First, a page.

The Wash Sale Rule was instituted as part of the IRS Code 550 to prevent investors from taking a tax loss on securities they still hold.
Here’s what that means.
Imagine this scenario.
Typically, when you buy a stock at a particular price, the expectation is that the stock will go up and eventually, you will make money off those gains.
As imperfect as the world is however, there are times when the stock begins to go in the wrong direction.
It is at this point that some investors are tempted to sell off that particular stock.
If this particular stock is on a real nosedive, it is possible for you to sell this stock, wait a few days when it is even lower and then buy that stock back again (that is, if you have some confidence that it will turn up the right way again.)
If you buy back that stock or buy a stock that is “substantially similar” within 30 days of making a loss of the stock you just sold, it is considered a “wash sale”.
Once this happens, the IRS will not allow you to claim a loss on the original stock you sold when you file your Schedule D forms.
The government wants to make sure that people are not claiming tax losses for stock they technically own.
A wash sale also occurs when you buy a substantially similar stock 30 days before you sell and make a loss on a stock.
To quote the exact language on the United States Securities Exchange Commission (SEC) website, a wash sale occurs “when you sell or trade securities at a loss and within 30 days before or after the sale you:
Let’s Look At A Hypothetical Scenario
If you bought 100 shares of stock A at $1000 on May 10 2017 and then realized the stock was going down and so sold those 100 shares for $700 on June 1 2017 - this would mean you made a loss of $300 on the sale.
If you don’t take any action after this, you are fine. You can claim a loss on your taxes come tax season.
However, if you went ahead and bought back that stock on June 25 2017 (less than 30 days after you made the loss), you will not be able to claim that loss on your taxes.
While the SEC and the IRS are not completely clear on what a “substantially similar stock” means exactly, to be on the safe side, it is important that if stock A was a stock in the pharmaceutical industry, you don’t purchase an identical stock from an identical pharmaceutical company (stock B) within that 30-day window.
Similarly, if you purchased stock B on June 1 2017 and then sold A on June 15th 2017 (in this case, stock B is purchased before stock A is sold but within the 30-day window) and made a loss, you cannot claim the loss when you go to file a Schedule D.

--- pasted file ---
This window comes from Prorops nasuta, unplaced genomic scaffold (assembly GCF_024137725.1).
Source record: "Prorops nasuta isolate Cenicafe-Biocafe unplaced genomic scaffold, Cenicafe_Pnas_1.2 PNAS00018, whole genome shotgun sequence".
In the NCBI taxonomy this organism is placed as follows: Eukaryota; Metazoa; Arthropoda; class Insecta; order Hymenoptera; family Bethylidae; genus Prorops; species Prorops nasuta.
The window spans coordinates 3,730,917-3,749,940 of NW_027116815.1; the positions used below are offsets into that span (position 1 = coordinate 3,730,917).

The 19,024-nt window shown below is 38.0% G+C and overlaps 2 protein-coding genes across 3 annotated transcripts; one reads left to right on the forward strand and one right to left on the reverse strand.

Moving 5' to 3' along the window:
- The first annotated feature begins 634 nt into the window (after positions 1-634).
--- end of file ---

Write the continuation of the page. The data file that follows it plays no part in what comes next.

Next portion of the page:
So What Happens To Your Loss?
The good news is that, in a wash sale, even though you cannot claim the loss immediately, it is not an “absolute loss”.
The amount you lost will actually be added to the basis of the replacement stock or security.
And so in our hypothetical situation above, the investor can claim a loss on the replacement stock transaction.
What This Means For YOU As An Investor
Paying attention to rules like the Wash Sale Rule will save you hundreds or even thousands of dollars on your investments that you should not be losing in the first place.
We recommend talking to your broker and tax professional to gain clarity on the rules of trading stocks.
Or if you are up to it, you can read the IRS 2016 Publication 550 to gain an even in-depth understanding.
Have you ever heard of the Wash Sale Rule or been able to take advantage of it? Your thoughts and comments are welcome.
Robert Farrington is America’s Millennial Money Expert® and America’s Student Loan Debt Expert™, and the founder of The College Investor, a personal finance site dedicated to helping millennials escape student loan debt to start investing and building wealth for the future. You can learn more about him on the About Page, or on his personal site RobertFarrington.com.
He regularly writes about investing, student loan debt, and general personal finance topics geared towards anyone wanting to earn more, get out of debt, and start building wealth for the future.
He has been quoted in major publications including the New York Times, Washington Post, Fox, ABC, NBC, and more. He is also a regular contributor to Forbes.